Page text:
Despite the hubbub happening out front — 2016, after all, was the year in which Charleston gained two piano bars, a restaurant with the entire text of "The Art of War" stenciled on its ceiling and a looker of a street-front oyster counter — local chefs have lately been keeping things simple. Many of the year’s most impressive dishes involved little more than two or three ingredients and an astute application of heat.
Those nine items are listed here, in roughly the order you might consume them should you want to eat them all (pizza counts as a cheese course, right?) Write-ups were filched directly from the responsible restaurants' reviews, which is what qualified these dishes for inclusion. In other words, extraordinary foods sampled outside of the formal review process weren’t eligible.
So this list shouldn’t be mistaken for a list of the very best dishes in town. But they stood out in a year that never lacked for deliciousness.
Fresh mozzarella, Congress ($11)
Over on the Italian side, there are olives and gnocchi. But most critically, there is homemade mozzarella. It’s hatched with a shallow cross, filled with a nutty pesto and served with grill-marked planks of bread. At so many other restaurants, the elastic cheese would be saddled with cream and sold as burrata. Here, though, it’s left to its own unassuming; slightly sour and entirely revelatory devices. It’s an approach that works in every language. (3/29)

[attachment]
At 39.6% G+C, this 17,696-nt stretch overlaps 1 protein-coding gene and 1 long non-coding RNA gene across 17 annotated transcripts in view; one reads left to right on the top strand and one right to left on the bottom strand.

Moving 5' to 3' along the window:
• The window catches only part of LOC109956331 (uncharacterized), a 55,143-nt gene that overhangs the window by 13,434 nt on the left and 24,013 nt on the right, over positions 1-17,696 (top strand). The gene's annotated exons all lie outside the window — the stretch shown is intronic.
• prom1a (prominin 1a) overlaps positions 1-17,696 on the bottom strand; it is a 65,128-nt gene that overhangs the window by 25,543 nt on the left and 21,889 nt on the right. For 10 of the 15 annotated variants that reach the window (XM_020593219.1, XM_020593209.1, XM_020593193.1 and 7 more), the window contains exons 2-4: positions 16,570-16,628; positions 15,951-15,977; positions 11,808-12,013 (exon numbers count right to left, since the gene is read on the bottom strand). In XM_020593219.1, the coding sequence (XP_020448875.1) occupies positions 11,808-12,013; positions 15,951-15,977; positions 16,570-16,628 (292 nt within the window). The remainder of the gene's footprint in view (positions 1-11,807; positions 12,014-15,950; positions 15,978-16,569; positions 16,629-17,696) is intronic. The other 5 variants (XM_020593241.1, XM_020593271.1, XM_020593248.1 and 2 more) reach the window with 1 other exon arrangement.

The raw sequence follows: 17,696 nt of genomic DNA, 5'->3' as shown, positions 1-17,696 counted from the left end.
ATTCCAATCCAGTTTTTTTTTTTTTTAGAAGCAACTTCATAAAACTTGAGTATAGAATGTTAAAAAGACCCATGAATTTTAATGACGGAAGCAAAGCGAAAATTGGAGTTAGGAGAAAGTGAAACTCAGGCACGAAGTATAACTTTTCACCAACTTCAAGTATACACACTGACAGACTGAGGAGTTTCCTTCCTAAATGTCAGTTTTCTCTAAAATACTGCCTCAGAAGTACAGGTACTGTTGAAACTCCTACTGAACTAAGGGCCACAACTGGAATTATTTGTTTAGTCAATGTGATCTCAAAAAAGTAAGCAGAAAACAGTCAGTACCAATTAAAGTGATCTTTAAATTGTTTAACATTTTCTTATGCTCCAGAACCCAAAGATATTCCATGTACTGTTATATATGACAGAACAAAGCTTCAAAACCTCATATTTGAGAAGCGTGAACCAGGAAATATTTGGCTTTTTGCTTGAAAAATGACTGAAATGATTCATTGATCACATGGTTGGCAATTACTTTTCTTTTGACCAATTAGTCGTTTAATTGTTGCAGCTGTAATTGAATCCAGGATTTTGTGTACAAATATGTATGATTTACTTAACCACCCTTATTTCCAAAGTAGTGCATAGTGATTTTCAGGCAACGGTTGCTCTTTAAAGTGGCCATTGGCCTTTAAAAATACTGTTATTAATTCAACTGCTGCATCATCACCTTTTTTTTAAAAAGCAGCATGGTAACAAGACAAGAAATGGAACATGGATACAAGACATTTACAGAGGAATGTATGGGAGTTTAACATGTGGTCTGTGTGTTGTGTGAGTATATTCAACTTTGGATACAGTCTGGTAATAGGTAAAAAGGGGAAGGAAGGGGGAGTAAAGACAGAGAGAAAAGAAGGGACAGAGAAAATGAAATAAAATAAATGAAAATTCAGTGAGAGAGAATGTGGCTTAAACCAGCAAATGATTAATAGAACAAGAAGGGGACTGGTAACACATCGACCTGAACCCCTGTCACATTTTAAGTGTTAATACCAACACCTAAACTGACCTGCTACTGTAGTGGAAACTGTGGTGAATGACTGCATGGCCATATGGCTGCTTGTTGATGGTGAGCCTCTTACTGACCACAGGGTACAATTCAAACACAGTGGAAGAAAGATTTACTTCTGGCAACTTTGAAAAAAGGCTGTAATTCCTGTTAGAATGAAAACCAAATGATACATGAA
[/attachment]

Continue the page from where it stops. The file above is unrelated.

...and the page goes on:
Falafel, The Watch ($11)
Sunlight flatters (Chef Chad) Anderson’s beautiful plates, such as the falafel, which bears no resemblance to the typical misshapen balls tucked into pita bread. Imagine instead a deconstructed tic-tac-toe grid, with ramrod planks of feta and linear pickled red onions arranged with cucumber rounds and smooth orbs of falafel. Crescents of watermelon radish and pert microgreens hint at the saturated color to come when you crack open the falafel: It’s aglow with verdant herbs. (3/15)
Calf’s head soup, McCrady’s Tavern ($10)
Among the standouts is the calf’s head soup, attributed to an 1885 cookbook. A server described it as a “sleeper,” presumably because the dish’s name suggests a snout floating in broth. Instead, it’s a bowlful of melty beef essence and Madeira cream, trimmed with a preserved egg yolk and rich offal cake. This sleeper has dreamed about it. (11/9)
Grilled squash, Butcher & Bee ($5.50)
You’d do well to schedule a visit to the new Butcher & Bee while the sit-down restaurant is still serving its marvelous grilled squash, a local foods master class in a bowl.
There’s nothing overly complicated here, seemingly nothing you couldn’t pull off on a warm June night, with wine bottle open and windows cracked. Thick wedges of squash are grilled and tossed with a spot-on basil pesto, then scattered with enough shattered almonds to remind you of the restaurant’s dual citizenship in the Lowcountry and the Levant.
Of course, a few pesky details could trip up the replication process. How exactly does the Bee kitchen, led jointly by chefs Chelsey Conrad and William Mote, achieve a pesto that penetrates every square millimeter of the squash without sloughing excess oil? What’s the secret to the gorgeous grill marks that allude to fire without presenting as ashy blackened scars? These kind of puzzles might well demand a second round. (7/19)
Tavern burger, Little Jack’s Tavern ($7)